We are bombarded by images and sound bites almost 24/7 due in part to around-the-clock news channels and social media sites that feature photos with a brief message providing links to the words.  Even a still photo will be considered passe in part due to the rise of live video on Facebook.  Emoticons and GIFs are replacing written phrases.

I love a good photograph or a funny video as much as the next person, but I’m a writer and I wonder if future generations will miss the joy that I’ve found in reading a book.  There is something very special about reading a book passage which paints a mental image in our brains transporting us to another realm created through the author’s vision molded into the reader’s interpretation of their literary musings.

The warm red glow of the rising sun peeked through gaps in the advancing front of the storm.  Its weakened light glinted off of the corrugated metal carports.  The roar of the tide rushing into the beach and an occasional car door or trunk closing were the only sounds. — Exodus, Chapter One

I had a specific memory in mind when I wrote this paragraph in my first novel.  A writer uses words like an artist uses a paintbrush.  Our combination of adjectives, verbs, and nouns are the paints we stroke onto our canvas.  We use long sweeping sentences mixed with crisp ones to add drama and layers similarly to the technique a painter will use when they change the type of bristle on their brush or the direction and quality of their application of paint.  Splashing a bit of color here and there to bring out dimensions in their work is not unlike building tension in a scene.

Will future generations be unable to frame a mental picture of what they are reading?  Will our writing become a washed out photograph relegated to the past because a bright video set to music strengthens certain nerve centers in the brain while other neurons, which once dealt with the impulses of reading a descriptive passage, whither away?

I thought it was funny when people would visit my home, look into my home library and comment, “Have you read ALL of these books?”   When I told them that I read the majority of them, they would look at me like I was a freak of nature.  Or when I hear a negative comment about a person being “strange” because they don’t watch TV and “all they do is read!”  I begin to worry about the direction our society is going.

I was curious to see if this was a problem or only a theory produced by my book-obsessed psyche.  I found out a Pew Research Center study showed approximately 72 % of American adults had read a book in 2015.  This was a continuation of a gradual decline over five years.  In 2011, about 79% had read a “book in part”.   Women read more than men on average and younger people (80 %) read at least one book in a year compared to senior citizens with only 69% reading a book/year.   Americans as a whole read fewer hours per week by half when compared to readers from other nations around the world.   These statistics are sobering.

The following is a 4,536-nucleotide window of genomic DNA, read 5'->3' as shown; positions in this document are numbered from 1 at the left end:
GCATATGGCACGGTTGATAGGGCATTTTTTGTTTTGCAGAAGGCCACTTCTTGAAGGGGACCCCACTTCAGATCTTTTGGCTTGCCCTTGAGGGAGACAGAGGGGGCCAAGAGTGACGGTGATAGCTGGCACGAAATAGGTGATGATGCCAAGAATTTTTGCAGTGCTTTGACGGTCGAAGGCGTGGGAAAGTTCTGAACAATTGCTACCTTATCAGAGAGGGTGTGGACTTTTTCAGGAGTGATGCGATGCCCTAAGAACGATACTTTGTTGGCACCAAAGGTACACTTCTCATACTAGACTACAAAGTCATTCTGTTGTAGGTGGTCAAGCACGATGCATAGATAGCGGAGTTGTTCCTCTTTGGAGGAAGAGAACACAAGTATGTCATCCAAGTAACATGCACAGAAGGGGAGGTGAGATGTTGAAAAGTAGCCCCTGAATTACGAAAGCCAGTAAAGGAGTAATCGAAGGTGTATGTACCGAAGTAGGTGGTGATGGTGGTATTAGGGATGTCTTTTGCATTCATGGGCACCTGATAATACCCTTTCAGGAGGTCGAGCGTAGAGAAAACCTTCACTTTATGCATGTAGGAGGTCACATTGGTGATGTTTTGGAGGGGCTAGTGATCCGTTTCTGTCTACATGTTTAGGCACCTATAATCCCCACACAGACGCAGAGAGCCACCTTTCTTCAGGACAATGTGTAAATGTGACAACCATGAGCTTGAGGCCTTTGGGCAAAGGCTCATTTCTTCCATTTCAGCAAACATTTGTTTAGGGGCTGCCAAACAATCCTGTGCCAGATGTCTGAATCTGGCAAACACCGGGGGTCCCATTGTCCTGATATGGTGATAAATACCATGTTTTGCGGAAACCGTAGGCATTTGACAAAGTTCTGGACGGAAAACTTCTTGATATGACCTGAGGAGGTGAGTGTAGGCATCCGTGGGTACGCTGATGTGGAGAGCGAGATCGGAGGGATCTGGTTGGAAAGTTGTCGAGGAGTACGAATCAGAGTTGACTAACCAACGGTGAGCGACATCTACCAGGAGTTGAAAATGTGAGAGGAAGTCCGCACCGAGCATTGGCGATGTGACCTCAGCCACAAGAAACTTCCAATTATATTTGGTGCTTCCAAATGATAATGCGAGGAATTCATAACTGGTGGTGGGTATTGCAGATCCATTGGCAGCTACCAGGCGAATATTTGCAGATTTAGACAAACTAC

Or, am I worrying much in the same way the song “Video Killed the Radio Star” predicted in 1979?  It didn’t.

In the early 20th century,  the Italian avant-garde art movement — Futurism — looked to destroy older forms of culture, preferring to explore new technologies and media as the means to communicate their creative vision.  Futurism added an additional layer to the cultural whole, instead.

We, as writers, can fight back by presenting the best quality work we can.  The continued honing of our craft and improvement in our writing skills is a must.  I’m not an elitist writer, and I cringe when I read comments by writers about all of the crap being written today.  My belief in encouraging all forms of writing by many writers will be our saving grace.

We crawl before we can walk or run.  Our writing develops and improves as we write.  If we turn our noses up because “we” know good writing and denounce the offerings of another, we will discourage the exploration and evolution of the art we wish to embrace.

So, I have joined the ranks of authors utilizing the social media I worry will destroy the older exchange of ideas in books.  If it goes the way of music videos and new art movements, it will add something to our creative palate and may bring more readers and writers into the fold.  Inclusion is the remedy to keeping an art form thriving in an ever-changing world.


OMP Admin Note:  Kate McGinn is a writer and OMP Network member – one of a group of networkers who will be blogging on a regular basis on various causes and issues. Kate hopes to spread awareness of the issue of American Veterans returning home to less help than they deserve. EMMAUS is one of the two main charities we are supporting.

Kate McGinn’s fiction can be found on Amazon in the flash fiction series BITE SIZE STORIES (Volume Two) along with five other guest writers. The first two books in her Clare Thibodeaux Series–EXODUS and WINTER’S ICY CARESS are available on Amazon.

https://www.amazon.com/Kate-McGinn/e/B01KUKTYFQ/ref=sr_ntt_srch_lnk_1?qid=1473258208&sr=8-1

https://www.amazon.co.uk/Kate-McGinn/e/B01KUKTYFQ/ref=sr_tc_2_0?qid=1473258097&sr=1-2-ent

 

 

2 thoughts on “Will Imagery Replace the Written Word?

  1. Personally, I think the decline in reading has a lot to do with the foolishness of teachers who inadvertently punish kids for reading books. Book reports are punishment to a kid, so they should never make students write a report about what they’ve read instead of discussing the book as a class. Discussing it might lead to an interest in forming book clubs later, if the teacher knows how to make it fun. But writing assignments take all the joy out of reading. Aargh. (-᷅_-᷄๑)

    Liked by 1 person

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